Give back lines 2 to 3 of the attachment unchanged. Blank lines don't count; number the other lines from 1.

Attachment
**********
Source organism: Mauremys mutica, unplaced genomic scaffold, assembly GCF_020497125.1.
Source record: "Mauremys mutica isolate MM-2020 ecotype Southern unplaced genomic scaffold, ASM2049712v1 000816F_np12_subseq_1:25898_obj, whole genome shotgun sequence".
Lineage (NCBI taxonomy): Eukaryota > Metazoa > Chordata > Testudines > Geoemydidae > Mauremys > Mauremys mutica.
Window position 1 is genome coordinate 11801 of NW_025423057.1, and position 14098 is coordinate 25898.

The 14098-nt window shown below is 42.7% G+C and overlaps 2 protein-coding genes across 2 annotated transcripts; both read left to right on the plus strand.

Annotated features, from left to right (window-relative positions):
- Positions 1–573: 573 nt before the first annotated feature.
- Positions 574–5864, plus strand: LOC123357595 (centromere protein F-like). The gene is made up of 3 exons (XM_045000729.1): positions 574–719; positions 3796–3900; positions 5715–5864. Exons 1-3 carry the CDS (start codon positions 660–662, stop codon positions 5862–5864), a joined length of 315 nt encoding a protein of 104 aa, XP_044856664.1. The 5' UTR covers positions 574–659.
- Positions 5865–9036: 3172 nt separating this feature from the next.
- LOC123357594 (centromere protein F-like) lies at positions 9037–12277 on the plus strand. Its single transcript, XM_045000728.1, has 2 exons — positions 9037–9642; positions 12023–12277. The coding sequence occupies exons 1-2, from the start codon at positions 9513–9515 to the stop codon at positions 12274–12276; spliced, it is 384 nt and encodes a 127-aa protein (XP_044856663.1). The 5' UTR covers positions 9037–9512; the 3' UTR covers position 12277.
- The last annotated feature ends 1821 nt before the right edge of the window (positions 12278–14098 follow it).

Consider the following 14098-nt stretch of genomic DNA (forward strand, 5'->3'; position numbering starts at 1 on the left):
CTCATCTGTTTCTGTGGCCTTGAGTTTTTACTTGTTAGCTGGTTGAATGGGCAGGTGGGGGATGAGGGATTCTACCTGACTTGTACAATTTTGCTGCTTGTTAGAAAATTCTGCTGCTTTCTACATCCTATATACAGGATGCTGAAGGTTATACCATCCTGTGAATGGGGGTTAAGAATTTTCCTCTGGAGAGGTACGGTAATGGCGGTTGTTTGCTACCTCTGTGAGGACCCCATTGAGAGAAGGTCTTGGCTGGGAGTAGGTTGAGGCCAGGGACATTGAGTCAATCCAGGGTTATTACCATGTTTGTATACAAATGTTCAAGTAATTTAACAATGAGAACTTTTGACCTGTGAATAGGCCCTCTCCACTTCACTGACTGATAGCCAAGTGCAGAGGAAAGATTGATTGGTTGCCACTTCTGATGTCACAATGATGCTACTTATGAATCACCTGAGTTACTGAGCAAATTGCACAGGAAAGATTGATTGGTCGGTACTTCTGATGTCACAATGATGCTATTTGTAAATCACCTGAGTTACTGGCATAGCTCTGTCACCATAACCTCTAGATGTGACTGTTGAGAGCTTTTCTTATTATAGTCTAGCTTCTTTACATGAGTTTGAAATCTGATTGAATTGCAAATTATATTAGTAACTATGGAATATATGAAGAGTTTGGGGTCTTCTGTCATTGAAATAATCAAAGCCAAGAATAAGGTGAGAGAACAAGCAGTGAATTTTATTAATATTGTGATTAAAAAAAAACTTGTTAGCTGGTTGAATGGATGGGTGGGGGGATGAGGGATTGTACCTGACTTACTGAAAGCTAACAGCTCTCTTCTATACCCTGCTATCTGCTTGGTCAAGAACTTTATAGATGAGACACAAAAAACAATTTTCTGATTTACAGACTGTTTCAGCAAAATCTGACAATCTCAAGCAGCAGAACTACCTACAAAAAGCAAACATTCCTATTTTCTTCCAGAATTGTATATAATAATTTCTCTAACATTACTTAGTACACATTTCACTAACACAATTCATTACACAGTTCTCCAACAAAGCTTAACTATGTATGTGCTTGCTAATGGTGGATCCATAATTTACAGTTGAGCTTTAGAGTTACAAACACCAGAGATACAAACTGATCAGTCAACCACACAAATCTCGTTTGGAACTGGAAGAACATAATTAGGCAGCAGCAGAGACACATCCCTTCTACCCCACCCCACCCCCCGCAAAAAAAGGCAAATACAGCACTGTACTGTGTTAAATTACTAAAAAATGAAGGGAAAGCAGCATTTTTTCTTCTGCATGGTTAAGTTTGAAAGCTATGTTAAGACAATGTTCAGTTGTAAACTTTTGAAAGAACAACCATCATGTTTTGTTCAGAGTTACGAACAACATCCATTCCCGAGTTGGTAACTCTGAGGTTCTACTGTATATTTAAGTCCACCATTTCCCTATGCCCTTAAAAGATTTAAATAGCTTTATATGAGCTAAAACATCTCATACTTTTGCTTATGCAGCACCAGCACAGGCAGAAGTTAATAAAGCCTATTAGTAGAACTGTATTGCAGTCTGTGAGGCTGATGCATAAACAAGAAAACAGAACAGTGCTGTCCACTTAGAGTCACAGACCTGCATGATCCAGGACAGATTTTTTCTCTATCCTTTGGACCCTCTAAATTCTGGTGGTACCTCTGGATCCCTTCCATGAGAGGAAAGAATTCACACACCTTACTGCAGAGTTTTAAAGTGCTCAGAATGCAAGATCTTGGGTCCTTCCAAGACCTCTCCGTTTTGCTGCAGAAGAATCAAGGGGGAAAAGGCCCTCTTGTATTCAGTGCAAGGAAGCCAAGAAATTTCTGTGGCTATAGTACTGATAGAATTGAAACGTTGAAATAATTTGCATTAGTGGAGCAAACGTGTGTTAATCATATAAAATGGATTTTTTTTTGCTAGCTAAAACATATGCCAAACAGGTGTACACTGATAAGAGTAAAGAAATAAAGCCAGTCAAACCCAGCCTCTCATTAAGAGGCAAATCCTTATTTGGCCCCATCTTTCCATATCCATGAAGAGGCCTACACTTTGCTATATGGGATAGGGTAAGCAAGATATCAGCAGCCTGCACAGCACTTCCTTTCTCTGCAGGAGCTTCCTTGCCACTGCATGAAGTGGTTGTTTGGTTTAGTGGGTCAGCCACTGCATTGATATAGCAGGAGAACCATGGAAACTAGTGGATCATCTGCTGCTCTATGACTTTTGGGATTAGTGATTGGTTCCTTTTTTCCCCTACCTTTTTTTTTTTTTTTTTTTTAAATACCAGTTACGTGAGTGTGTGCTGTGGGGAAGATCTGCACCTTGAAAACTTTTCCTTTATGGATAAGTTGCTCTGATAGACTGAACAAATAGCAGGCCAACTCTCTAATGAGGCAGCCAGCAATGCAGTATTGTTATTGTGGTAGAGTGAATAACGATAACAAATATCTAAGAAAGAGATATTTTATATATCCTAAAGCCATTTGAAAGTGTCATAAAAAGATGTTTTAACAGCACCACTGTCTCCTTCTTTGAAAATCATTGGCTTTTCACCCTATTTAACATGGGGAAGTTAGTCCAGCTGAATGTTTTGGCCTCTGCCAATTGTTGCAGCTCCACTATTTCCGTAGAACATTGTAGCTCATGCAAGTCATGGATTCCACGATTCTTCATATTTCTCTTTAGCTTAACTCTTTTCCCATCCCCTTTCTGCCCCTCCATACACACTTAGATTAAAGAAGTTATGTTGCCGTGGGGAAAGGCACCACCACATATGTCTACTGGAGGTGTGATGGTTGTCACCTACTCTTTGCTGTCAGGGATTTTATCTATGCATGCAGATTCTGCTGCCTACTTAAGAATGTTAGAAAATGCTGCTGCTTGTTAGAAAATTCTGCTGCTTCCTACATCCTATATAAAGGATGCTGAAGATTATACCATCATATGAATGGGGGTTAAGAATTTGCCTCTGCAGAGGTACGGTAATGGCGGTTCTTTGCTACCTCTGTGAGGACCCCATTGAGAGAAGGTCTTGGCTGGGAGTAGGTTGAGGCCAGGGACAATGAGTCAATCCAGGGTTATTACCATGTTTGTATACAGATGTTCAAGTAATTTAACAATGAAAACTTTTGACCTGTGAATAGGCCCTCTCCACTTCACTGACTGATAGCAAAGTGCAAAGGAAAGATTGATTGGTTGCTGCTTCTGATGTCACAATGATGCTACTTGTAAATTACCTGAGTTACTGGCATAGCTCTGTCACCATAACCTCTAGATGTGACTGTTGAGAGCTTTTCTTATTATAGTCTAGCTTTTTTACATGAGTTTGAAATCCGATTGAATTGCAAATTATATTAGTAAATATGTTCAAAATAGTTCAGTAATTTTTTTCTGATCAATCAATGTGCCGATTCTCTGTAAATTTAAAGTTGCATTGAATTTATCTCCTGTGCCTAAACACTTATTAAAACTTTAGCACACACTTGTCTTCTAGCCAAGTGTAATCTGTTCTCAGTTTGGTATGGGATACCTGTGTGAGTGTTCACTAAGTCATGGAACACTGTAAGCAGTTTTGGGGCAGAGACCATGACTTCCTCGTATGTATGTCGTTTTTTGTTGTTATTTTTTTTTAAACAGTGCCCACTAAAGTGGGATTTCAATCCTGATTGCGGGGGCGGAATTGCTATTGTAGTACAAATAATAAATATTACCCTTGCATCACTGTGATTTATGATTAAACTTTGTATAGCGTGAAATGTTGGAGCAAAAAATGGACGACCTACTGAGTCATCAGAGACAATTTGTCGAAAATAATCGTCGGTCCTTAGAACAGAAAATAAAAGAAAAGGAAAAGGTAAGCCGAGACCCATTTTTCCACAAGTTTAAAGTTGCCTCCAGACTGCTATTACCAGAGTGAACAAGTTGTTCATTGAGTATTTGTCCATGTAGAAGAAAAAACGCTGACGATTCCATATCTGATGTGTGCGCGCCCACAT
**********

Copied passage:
Source record: "Mauremys mutica isolate MM-2020 ecotype Southern unplaced genomic scaffold, ASM2049712v1 000816F_np12_subseq_1:25898_obj, whole genome shotgun sequence".
Lineage (NCBI taxonomy): Eukaryota > Metazoa > Chordata > Testudines > Geoemydidae > Mauremys > Mauremys mutica.